Tirokwa is perhpas the third most popular peak in the park for big wall climbing after Asgard and Thor (of course). Its 850 m headwall has drawn many climbers to try and conquer this mighty precipice. Tirokwa stands in the second tier with Freya for its popularity with big wall climbers.
The lower slopes of Tirokwa are a maze of treacherous loose scree which makes for somewhat of a nightmarish approach to Tirokwa. It can take a full half day to negotiate this slope of loose rock just to gain access to the Tirokwa headwall.
There exists other less challenging routes to the top of Tirokwa that involve a mix of mountaineering and rock climbing skills for those wishing to simply get to the top of this peak. There is no real information out there however at this time for any routes other than the rock climbing ones so if I can find them I'll add them later on.
Yes permits are required, they can be purchased for either $15 a day or an annual permit can be purchased for $100 at the Parks Visitor Information Center in Pangnirtung. For more info. you can call 1 867 473 8828 or try email@example.com. There are no real seasonal closures to speak of... though very few would want to visit the area in the dead of winter as temperatures hover for weeks on end around -40 degrees celsius or colder. Winter expeditions head up usually in late March or April when winter begins to loosen its icy grip just a little.
Its asked that you stick to walking across rock, sand or snow especially if wildflowers and other rare Arctic plants are out and that you leave the local animals alone. Please also be sure to pack in what you pack out... this is raw unspoiled wilderness at its finest... please respect that
When To Climb
The best time for climbing is the summer months between mid June to mid August though one can stretch the season earlier in June or later into the first week of September if the weather holds.
The greatest obstacle to overcome in any other season is winter itself and of course the usual logistical difficulties.. such as arranging transportation, local guides etc. this can all be compunded infinitely by the return of storms to the area. I haven't heard whether there have been early spring climbs or not though I believe it is possible though the costs and logistics would be more than a little prohibitive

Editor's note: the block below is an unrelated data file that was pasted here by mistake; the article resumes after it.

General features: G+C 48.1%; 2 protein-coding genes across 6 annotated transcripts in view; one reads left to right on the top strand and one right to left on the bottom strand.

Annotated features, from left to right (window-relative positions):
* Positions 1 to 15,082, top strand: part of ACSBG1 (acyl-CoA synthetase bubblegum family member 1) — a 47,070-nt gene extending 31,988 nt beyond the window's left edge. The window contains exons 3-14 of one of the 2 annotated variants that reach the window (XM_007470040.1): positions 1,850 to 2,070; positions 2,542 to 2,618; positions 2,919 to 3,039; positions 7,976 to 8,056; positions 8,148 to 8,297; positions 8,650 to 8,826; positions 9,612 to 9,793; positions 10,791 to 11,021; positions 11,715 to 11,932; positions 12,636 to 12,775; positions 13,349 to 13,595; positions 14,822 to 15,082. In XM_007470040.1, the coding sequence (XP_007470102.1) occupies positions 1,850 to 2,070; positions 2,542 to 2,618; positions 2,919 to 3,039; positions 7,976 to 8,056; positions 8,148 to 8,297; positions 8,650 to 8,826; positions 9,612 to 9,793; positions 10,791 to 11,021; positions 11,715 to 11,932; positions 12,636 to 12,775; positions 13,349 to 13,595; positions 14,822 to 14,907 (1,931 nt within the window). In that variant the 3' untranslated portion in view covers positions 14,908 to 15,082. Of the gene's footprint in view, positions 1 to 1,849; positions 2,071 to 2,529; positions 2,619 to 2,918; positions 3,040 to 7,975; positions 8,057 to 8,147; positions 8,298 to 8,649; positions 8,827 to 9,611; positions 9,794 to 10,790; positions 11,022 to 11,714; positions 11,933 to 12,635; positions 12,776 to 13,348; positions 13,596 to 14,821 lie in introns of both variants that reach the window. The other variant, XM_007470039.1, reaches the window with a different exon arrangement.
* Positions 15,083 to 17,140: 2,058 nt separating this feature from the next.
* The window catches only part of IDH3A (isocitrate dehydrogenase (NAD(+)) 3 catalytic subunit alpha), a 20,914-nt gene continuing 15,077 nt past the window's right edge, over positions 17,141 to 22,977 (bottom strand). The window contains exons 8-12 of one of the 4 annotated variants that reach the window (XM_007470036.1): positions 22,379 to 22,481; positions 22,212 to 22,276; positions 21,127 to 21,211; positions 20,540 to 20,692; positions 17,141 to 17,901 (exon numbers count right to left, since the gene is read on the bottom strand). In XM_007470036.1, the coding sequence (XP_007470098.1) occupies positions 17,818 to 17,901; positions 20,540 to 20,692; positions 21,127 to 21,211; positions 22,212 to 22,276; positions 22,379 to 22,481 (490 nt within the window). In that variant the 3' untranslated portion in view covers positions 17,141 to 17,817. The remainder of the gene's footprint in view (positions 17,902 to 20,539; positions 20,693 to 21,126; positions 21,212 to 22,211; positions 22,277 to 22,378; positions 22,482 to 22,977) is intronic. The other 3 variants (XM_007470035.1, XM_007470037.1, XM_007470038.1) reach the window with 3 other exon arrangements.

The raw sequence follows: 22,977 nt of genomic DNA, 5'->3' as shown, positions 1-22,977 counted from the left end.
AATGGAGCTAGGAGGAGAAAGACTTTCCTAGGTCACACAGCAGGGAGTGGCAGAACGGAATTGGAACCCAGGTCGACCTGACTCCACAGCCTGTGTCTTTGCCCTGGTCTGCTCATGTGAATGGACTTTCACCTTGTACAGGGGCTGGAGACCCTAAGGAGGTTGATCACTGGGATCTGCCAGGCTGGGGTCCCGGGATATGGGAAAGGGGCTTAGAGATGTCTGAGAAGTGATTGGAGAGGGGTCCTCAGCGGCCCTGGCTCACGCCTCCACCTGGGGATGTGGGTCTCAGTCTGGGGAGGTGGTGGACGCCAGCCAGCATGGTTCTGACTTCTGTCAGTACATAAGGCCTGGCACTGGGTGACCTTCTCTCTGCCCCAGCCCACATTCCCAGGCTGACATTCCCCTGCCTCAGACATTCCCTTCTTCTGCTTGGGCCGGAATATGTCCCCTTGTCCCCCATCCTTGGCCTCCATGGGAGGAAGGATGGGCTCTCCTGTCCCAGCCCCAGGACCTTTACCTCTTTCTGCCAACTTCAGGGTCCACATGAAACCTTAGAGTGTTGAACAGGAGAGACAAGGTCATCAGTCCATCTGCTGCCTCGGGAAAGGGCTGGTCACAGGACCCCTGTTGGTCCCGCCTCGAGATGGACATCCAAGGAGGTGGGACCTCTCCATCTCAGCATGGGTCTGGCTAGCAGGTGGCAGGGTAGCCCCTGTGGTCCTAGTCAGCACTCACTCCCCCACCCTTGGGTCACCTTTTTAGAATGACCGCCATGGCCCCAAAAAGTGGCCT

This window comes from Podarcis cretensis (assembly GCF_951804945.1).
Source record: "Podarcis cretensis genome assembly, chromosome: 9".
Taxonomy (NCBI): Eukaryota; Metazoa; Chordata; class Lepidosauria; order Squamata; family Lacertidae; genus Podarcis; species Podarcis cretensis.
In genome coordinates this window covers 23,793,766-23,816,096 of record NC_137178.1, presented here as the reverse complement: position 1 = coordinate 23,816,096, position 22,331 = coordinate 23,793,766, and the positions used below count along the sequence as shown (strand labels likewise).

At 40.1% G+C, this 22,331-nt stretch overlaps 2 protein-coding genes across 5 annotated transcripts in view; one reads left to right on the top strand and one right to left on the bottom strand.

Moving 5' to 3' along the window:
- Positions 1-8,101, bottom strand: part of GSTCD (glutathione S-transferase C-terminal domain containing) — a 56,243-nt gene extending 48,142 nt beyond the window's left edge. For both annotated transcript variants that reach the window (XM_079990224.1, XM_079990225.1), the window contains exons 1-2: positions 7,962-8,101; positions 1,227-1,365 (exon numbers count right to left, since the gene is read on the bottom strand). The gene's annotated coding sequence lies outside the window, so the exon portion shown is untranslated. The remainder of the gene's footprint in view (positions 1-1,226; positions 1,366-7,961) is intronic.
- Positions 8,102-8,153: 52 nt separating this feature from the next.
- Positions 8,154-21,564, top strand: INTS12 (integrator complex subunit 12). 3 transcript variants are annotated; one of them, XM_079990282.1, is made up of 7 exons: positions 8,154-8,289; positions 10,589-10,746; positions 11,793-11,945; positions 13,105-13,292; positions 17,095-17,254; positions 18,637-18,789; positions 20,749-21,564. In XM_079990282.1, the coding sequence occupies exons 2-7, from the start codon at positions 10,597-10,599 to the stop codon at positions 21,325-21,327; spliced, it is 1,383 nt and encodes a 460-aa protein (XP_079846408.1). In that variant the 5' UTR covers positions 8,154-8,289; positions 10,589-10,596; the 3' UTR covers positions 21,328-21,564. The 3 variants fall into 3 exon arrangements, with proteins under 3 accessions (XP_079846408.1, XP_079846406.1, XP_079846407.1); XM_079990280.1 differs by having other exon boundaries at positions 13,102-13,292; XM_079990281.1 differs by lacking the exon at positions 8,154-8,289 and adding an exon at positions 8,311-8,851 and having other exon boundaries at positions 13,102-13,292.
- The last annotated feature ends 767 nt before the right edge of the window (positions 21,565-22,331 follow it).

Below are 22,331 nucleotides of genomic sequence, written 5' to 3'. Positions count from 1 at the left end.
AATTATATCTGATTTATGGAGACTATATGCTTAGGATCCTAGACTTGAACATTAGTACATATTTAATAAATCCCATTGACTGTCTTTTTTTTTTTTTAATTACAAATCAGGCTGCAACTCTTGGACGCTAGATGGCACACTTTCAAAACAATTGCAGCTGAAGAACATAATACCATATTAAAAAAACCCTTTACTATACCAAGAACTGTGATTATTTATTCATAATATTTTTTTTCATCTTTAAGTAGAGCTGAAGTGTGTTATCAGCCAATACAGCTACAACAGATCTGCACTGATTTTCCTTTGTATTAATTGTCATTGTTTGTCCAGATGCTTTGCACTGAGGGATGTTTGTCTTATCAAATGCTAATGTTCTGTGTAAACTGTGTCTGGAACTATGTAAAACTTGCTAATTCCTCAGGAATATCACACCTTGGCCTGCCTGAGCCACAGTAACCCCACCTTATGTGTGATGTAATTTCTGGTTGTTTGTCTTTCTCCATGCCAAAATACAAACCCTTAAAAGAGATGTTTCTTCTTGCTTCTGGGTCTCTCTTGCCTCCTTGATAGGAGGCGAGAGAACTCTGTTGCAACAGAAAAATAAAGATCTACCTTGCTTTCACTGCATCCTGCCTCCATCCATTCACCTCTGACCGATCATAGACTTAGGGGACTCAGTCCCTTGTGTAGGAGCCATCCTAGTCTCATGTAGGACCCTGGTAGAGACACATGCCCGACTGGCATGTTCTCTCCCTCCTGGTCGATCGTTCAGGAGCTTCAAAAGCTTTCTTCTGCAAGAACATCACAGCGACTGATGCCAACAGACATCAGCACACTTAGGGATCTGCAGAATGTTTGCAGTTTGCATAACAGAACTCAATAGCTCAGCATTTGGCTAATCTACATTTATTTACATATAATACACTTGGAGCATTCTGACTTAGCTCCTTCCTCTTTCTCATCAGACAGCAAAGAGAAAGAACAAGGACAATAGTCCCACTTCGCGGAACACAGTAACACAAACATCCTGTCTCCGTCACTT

Camping is allowed. The only official site is near the entrance to the Akshayuk Valley near Overlord Mountain. The other sites are officially termed random sites which means camp where you find a good spot. Preferably not too close to the Weasel or Owl rivers and somewhere sheltered as the wind is known to really whip down through the valley. There is a small hut locted near the base of the mountain which can sleep 2-4 people. There are huts located near Mt. Thor and at the park entrance near Mt. Overlord.
Since the Peak is located right near Windy Lake you can use the hut located there as it might be safer than camping at the base of Tirokwa because of the prevalence of regular and very serious rockfalls.
The only phone number to call for up to date conditions is the one already provided in the red tape section, and the web address provided should also yield relatively accurate weather conditions. The other web site you could try is the Parks Canada website which is www.pc.gc.ca/auyuittuq. The phone number provided is for the Park superintendent so it should be relatively easy to discover the weather conditions from there.
Failing all of this you could try www.theweathernetwork.com and type in Iqaluit it will give you up to the hour weather conditions.